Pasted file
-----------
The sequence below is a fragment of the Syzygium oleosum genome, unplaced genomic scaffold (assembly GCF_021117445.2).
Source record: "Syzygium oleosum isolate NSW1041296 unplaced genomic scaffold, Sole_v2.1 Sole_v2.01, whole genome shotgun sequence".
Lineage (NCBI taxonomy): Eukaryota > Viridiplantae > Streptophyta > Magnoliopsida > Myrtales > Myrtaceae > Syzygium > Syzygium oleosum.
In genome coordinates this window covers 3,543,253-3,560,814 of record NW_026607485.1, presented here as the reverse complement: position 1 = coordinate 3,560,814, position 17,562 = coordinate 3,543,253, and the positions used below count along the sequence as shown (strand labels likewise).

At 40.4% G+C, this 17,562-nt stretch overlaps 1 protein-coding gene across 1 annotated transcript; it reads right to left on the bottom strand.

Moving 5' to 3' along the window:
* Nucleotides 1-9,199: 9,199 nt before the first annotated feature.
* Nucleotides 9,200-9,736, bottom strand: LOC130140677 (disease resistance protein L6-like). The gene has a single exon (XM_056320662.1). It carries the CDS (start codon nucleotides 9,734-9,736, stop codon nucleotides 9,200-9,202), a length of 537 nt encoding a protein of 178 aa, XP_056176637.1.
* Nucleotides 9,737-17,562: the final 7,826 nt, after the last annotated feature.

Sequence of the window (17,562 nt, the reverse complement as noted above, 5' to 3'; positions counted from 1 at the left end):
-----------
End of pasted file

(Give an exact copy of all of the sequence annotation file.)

The sequence below is a fragment of the Syzygium oleosum genome, unplaced genomic scaffold (assembly GCF_021117445.2).
Source record: "Syzygium oleosum isolate NSW1041296 unplaced genomic scaffold, Sole_v2.1 Sole_v2.01, whole genome shotgun sequence".
Lineage (NCBI taxonomy): Eukaryota > Viridiplantae > Streptophyta > Magnoliopsida > Myrtales > Myrtaceae > Syzygium > Syzygium oleosum.
In genome coordinates this window covers 3,543,253-3,560,814 of record NW_026607485.1, presented here as the reverse complement: position 1 = coordinate 3,560,814, position 17,562 = coordinate 3,543,253, and the positions used below count along the sequence as shown (strand labels likewise).

At 40.4% G+C, this 17,562-nt stretch overlaps 1 protein-coding gene across 1 annotated transcript; it reads right to left on the bottom strand.

Moving 5' to 3' along the window:
* Nucleotides 1-9,199: 9,199 nt before the first annotated feature.
* Nucleotides 9,200-9,736, bottom strand: LOC130140677 (disease resistance protein L6-like). The gene has a single exon (XM_056320662.1). It carries the CDS (start codon nucleotides 9,734-9,736, stop codon nucleotides 9,200-9,202), a length of 537 nt encoding a protein of 178 aa, XP_056176637.1.
* Nucleotides 9,737-17,562: the final 7,826 nt, after the last annotated feature.

Sequence of the window (17,562 nt, the reverse complement as noted above, 5' to 3'; positions counted from 1 at the left end):